So, I would say this. When a small task whispers in, take action and value that connection. You never know what will come in to help and to guide. Don’t give up and don’t give in to old Purse Lips. What does she know, she who never partied till she lost a shoe? Live wild, people, no matter how old or young you are. Adventurize your life right now. Otherwise that life, our only one, is nothing at all.

And nothing is pointless, at best.

Island Blog – Repeat Daily

The way I see things when I am tired, stressed or fed up is never how they really are. I’m sure you know what I’m talking about. In certain moods or when pressure feels heavy as a truck on my head, I slip into a weird world, one full of victims with me being the biggest. I am at the mercy of whatever comes my way; my seeing becomes slanted, ditto my hearing and my poor underused brain turns into an untethered disco ball. Instead of being inside this body, I am all over the place, running here and there like a headless hen.

And then the next day comes, the next songbird dawn, the new light, and what happened yesterday seems small and insignificant, solvable in a few simple steps. Why I couldn’t see it that way yesterday beyonds me. Yes, I was tired of repeating things, gently; yes I was upset about the rain getting into my post box; yes I was lonely and wondering when life would begin and yes I was pitching for a fight. I guess the nice lady from the Council, just doing her job, is fortunate I didn’t get to speak to her. I have no idea what she called about, beyond a vague and fluffy explanation (and even that word is too long to describe what I did learn). Are we still shielding? Are we allowed to see anyone and would that be from Now or from July 31st, and are we still getting the food deliveries? I know the answer to the last question having just learned it from a friend, but the rest, himself nodding and saying No and Yes and then No again could mean he has signed us up for a pilot mission to Mars. I guess I will find out eventually, if a space suit arrives by carrier.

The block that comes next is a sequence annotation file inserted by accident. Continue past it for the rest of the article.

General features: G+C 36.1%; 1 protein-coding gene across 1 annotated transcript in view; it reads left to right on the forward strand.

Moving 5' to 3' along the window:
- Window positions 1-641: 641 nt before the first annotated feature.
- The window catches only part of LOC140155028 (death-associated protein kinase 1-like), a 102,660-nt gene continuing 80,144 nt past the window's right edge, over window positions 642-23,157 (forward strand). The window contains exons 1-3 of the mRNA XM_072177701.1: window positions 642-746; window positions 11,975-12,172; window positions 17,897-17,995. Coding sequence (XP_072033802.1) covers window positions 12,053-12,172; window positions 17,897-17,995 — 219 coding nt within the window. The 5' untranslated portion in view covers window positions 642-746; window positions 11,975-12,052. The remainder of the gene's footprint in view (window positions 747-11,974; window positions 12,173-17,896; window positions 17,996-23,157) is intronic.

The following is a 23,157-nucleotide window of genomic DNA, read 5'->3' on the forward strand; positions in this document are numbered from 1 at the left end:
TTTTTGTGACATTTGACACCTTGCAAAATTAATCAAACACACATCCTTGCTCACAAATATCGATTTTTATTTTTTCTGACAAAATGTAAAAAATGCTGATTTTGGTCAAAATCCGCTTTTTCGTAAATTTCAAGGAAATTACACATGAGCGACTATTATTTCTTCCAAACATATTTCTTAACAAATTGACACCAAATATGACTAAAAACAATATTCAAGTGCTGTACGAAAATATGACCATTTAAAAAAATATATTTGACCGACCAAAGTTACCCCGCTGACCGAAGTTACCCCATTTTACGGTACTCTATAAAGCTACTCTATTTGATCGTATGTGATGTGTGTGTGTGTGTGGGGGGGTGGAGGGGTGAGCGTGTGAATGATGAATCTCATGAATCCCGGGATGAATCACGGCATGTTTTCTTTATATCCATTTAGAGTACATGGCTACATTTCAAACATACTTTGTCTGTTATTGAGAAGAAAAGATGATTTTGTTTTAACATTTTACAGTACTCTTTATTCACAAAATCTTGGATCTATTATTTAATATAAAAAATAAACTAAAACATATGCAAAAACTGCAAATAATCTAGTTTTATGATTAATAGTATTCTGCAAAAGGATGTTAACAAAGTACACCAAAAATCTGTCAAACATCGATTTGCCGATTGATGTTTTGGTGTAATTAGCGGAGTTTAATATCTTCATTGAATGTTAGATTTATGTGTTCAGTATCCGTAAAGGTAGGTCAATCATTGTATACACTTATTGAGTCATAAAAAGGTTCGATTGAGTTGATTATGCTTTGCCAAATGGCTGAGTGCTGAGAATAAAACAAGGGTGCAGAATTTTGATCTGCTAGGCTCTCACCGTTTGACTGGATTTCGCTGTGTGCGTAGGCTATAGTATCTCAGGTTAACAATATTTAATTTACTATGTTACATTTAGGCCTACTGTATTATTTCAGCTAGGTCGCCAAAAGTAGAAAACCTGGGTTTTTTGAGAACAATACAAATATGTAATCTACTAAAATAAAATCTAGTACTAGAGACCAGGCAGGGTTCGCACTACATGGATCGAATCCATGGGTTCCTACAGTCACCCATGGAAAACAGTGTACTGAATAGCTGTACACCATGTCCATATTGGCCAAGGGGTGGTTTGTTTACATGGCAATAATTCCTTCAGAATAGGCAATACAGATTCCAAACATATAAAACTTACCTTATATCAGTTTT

My point is that, in my strong and right mind, I can see all the mild irritations and the intense enfuryments as just things colliding with my just thoughts and just feelings. I can step back, breathe, observe and quantify, deconstruct and take appropriate action. When in a compromised state of being, it looks and feels as if I am under attack from a mysterious, invisible band of mercenaries, with me in their sights. Of course, it would be impossible, being an ordinary extraordinary human woman, to sustain such a peaceful equilibrium at all times and in all sets of circumstance. life isn’t like that for any of us. Tsunamis will rise and threaten to destroy; rain will seep into post boxes, mushing paper and packaging, days will feel trudgemonkey and food will go off in the humid heat, just before I go to re-heat it for dinner. Life is not plain sailing and we all know that. But, if I can set up an inner programme of self-encouragement, write down uplifting affirmations to stick on walls, seek conversation with friends and read good guide books – if I eat well, exercise, laugh a lot, show kindness, share love and think more often of others that of myself, I will have prepared myself for anything that might come my way on any given day.

Which is what I am doing this day. One day at a time.

Repeat daily.

Island Blog 153 On Good Men and Unicorns

unicorn

I have heard said, that good men are like unicorns.  Everyone talks about them but nobody ever sees one.